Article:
What to do with Fabulous Figs
Growing up in Hilo, we had a fig tree. It was one of many fruit trees in our backyard.
The mango, mountain apple, tangerine, litchi and guava trees thrived in our lush, Hawaiian climate. The fig tree did not.
It was puny and didn’t yield much fruit. And the fruit it did produce tended to be undersized. Ants, attracted to the sweetness, burrowed into the figs so you had to split them open to check for the little critters before taking a bite. Still, I loved that fig tree and to this day, I can’t wait for fig season.
The season runs from late summer through early fall, so July is a little early to be buying figs, but I couldn’t resist purchasing some I found last week, even if they weren’t so perfect and I knew they wouldn’t be so sweet. I figured these out-of-season figs were a good candidate for roasting, which would intensify their sweetness, and wrapping in bacon, which would remedy all sins.
When you buy figs—and unlike me, you will buy them in season—select ones that are soft, but not wet and squishy. Like strawberries, figs do not ripen after harvest so there’s no “better later”—what you buy is what you get.
Figs are fragile and bruise easily so store carefully. Arrange them in one layer on a plate, cover loosely with a paper towel and refrigerate. Use within a few days.
When figs are in season and at their best, I like to eat them out of hand. They don’t need much done to them because they’re so delicious as is.
However, if you’d like to dress them up a bit, try roasting figs that have been stuffed with cheese and wrapped in bacon. Allow two figs per serving.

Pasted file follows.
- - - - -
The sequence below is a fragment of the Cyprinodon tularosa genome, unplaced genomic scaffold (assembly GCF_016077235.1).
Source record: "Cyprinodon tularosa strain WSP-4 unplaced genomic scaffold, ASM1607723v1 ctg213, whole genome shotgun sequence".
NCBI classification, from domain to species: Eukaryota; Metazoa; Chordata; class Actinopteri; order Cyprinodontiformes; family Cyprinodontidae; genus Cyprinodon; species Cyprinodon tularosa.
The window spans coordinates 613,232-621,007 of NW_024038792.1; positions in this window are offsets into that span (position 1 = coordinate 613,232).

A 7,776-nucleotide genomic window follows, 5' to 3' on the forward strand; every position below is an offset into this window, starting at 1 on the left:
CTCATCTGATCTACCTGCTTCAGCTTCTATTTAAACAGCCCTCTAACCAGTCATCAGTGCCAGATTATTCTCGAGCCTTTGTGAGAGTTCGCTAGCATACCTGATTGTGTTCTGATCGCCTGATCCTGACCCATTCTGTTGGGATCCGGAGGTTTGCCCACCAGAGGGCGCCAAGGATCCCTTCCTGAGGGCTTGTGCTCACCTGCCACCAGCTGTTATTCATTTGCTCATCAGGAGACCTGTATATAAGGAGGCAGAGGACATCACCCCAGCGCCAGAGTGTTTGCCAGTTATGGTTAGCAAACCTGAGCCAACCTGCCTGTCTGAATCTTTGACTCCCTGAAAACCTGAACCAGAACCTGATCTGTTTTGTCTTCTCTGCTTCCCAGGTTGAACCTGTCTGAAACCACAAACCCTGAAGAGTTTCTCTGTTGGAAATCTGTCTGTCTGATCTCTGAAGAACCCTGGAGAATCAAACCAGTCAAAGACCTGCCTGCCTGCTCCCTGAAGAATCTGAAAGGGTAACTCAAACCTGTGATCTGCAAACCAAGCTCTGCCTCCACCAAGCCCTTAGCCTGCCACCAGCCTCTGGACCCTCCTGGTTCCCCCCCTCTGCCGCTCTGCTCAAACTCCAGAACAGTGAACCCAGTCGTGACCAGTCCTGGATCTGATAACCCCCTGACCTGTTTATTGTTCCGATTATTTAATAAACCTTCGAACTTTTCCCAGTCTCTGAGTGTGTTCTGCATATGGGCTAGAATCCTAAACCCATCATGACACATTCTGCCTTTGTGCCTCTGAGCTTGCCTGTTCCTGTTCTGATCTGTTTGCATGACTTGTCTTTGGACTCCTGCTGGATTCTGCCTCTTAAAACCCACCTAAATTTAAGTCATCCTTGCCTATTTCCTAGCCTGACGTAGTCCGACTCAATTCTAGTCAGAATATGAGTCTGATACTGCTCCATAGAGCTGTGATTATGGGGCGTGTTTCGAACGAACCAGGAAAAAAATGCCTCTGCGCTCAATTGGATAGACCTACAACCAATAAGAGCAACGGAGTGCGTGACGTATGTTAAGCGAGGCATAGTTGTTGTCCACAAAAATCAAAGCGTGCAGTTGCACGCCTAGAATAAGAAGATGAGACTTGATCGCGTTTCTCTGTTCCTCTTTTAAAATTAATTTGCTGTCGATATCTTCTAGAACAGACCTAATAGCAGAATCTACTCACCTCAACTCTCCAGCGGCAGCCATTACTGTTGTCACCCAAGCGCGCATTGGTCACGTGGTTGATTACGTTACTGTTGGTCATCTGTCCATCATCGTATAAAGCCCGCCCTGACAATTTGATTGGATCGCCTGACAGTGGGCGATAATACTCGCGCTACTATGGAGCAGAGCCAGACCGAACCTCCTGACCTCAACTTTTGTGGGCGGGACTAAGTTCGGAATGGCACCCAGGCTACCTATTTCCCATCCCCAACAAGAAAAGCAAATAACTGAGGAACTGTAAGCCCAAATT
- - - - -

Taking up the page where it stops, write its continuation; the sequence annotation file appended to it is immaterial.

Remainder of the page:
As an alternative to roasting, you can stuff the figs with cheese, wrap in prosciutto instead of bacon, and serve at room temperature, drizzled with olive oil and seasoned with kosher salt and a few grindings of black pepper.
Roasted Cheese-Stuffed Figs with Bacon
For EACH fresh fig:
½ to 1 slice bacon (regular; not thick-cut)
About ½ teaspoon goat cheese, blue cheese or feta
Heat oven to 400⁰F. With a sharp, thin-bladed knife, cut a cross in the top of the fig, cutting down ¾ of the way. Gently open the fig and insert cheese in the center. Close the fig and form it back to its natural shape. Wrap bacon around fig, overlapping the ends slightly. Trim excess bacon with kitchen shears and use trimmings for another purpose. (For smaller figs, one slice of bacon can be cut in half to wrap two figs perfectly.)
Repeat for remaining figs.
Put figs in a single layer in a baking dish and roast about 17 minutes or until bacon is cooked. Serve hot.
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